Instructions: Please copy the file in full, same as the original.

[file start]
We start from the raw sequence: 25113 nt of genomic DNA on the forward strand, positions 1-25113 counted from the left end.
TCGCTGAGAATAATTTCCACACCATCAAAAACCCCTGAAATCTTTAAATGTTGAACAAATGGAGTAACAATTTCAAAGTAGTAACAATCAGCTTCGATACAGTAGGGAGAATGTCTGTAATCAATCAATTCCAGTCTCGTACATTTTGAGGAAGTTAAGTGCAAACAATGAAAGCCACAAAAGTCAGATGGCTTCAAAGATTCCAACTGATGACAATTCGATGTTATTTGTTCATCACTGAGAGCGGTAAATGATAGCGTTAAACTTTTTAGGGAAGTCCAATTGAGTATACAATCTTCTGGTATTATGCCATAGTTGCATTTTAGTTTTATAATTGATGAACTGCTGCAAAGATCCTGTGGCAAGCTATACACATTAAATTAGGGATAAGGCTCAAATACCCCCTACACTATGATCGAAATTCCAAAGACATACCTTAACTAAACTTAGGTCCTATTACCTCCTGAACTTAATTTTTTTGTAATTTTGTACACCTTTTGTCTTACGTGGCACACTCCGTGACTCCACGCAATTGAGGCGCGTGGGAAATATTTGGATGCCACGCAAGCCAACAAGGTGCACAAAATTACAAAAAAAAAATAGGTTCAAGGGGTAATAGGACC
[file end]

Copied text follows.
We start from the raw sequence: 25113 nt of genomic DNA on the forward strand, positions 1-25113 counted from the left end.
TCGCTGAGAATAATTTCCACACCATCAAAAACCCCTGAAATCTTTAAATGTTGAACAAATGGAGTAACAATTTCAAAGTAGTAACAATCAGCTTCGATACAGTAGGGAGAATGTCTGTAATCAATCAATTCCAGTCTCGTACATTTTGAGGAAGTTAAGTGCAAACAATGAAAGCCACAAAAGTCAGATGGCTTCAAAGATTCCAACTGATGACAATTCGATGTTATTTGTTCATCACTGAGAGCGGTAAATGATAGCGTTAAACTTTTTAGGGAAGTCCAATTGAGTATACAATCTTCTGGTATTATGCCATAGTTGCATTTTAGTTTTATAATTGATGAACTGCTGCAAAGATCCTGTGGCAAGCTATACACATTAAATTAGGGATAAGGCTCAAATACCCCCTACACTATGATCGAAATTCCAAAGACATACCTTAACTAAACTTAGGTCCTATTACCTCCTGAACTTAATTTTTTTGTAATTTTGTACACCTTTTGTCTTACGTGGCACACTCCGTGACTCCACGCAATTGAGGCGCGTGGGAAATATTTGGATGCCACGCAAGCCAACAAGGTGCACAAAATTACAAAAAAAAAATAGGTTCAAGGGGTAATAGGACC